The Pogues frontman Shane McGowan has responded to calls on social media for the lyrics of Christmas classic Fairytale of New York to be censored.
With the Christmas season in full swing, the hugely popular song has taken over the airwaves once again and a number of people took to social media to express their upset at the use of a gay slur in the song.
RTÉ presenter Eoghan McDermott said in a tweet that there is "enough vitriol out there without gay people having to feel uncomfortable so people that aren't affected by an insult can tap their toe".
As the debate gained momentum this week, McGowan issued a statement to say that the word was included because it was fitting for the character saying that she is not supposed to be a nice person.
McGowan said that he is "absolutely fine" with the word being 'bleeped' if people "don't understand that I was trying to accurately portray the character".
He said that it is not something he wants to get into an argument over.
.@fanningrte reacts to the latest controversy surrounding the lyrics of the iconic Christmas classic #FairytaleofNewYork and #TonightVMT gets an exclusive statement from The Pogues frontman Shane McGowan. pic.twitter.com/xwMf1cwHMv— The Tonight Show (@TonightVMTV) December 7, 2018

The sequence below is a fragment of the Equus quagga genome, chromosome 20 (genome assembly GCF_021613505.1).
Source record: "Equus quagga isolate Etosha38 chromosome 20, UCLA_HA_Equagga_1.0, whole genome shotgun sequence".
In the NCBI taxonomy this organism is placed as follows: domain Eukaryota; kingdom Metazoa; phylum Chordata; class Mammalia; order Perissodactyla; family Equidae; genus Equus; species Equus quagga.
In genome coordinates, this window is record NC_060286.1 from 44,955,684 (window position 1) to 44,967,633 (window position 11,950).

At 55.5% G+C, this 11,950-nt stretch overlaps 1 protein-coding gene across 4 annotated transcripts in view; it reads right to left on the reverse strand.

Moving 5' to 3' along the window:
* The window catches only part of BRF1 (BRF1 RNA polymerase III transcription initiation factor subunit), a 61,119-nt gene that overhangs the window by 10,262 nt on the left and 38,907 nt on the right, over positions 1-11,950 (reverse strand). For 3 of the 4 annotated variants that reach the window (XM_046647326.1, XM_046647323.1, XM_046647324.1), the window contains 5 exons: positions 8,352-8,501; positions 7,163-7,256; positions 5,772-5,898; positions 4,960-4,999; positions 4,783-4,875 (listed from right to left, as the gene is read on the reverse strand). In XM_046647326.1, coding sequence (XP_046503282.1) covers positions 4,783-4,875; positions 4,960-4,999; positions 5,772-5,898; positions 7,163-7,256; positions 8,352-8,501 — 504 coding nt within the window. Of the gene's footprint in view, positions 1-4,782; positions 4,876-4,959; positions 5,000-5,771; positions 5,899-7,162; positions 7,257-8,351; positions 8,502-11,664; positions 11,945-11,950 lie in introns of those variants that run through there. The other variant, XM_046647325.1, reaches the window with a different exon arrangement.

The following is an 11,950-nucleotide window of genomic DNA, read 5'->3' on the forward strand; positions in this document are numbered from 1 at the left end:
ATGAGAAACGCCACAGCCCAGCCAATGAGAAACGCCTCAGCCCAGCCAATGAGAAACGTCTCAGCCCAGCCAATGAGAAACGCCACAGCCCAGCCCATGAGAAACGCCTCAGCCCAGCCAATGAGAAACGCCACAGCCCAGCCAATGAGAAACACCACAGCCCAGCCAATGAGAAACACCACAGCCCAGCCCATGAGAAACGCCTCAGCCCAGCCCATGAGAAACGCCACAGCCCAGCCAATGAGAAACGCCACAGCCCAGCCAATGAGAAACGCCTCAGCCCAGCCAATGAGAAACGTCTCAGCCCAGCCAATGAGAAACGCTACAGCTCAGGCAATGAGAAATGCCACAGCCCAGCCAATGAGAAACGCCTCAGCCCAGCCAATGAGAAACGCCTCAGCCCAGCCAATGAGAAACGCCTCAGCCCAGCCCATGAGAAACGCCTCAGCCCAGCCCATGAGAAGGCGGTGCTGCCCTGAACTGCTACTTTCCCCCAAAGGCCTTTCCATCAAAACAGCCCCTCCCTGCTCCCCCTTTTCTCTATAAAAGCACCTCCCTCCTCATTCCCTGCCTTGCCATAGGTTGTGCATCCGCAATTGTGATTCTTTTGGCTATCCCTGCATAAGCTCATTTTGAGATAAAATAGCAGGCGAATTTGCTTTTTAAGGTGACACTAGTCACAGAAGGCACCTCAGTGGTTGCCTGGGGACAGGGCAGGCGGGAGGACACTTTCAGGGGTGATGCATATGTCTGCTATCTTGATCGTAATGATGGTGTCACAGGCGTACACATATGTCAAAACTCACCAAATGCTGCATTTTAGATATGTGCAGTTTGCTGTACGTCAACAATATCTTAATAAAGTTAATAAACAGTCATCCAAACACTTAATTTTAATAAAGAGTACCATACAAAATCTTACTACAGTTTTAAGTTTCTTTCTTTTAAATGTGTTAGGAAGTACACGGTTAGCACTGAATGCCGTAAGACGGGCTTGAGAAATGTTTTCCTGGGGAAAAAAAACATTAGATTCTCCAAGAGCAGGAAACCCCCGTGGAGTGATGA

This morning, Eoghan McDermott tweeted in an effort to put the matter to bed.
McDermott said that while he understands the dysfunctional characters radio stations censor words "all the time".
"My point was we beep out relatively harmless swear words all the time on radio to appease literally everyone."
The radio present added that RTÉ would continue to play the song as they always have.
The debate continues online with many coming out to say that they agree with Shane McGowan's statement on the controversy.
Among those expressing their support was Colm O'Gorman.
Agree. https://t.co/OF59HfdDKE— Colm O'Gorman (@Colmogorman) December 7, 2018
Gay rights activist Tynan Hooper said that calls to ban the song is a step too far.
"Why change something that is a part of history, that has been a part of Christmas culture for the last about 20-something years?" asked Mr Hooper.
"I understand we all have to be careful with what we say but it's getting to the stage now where we won't be able to speak."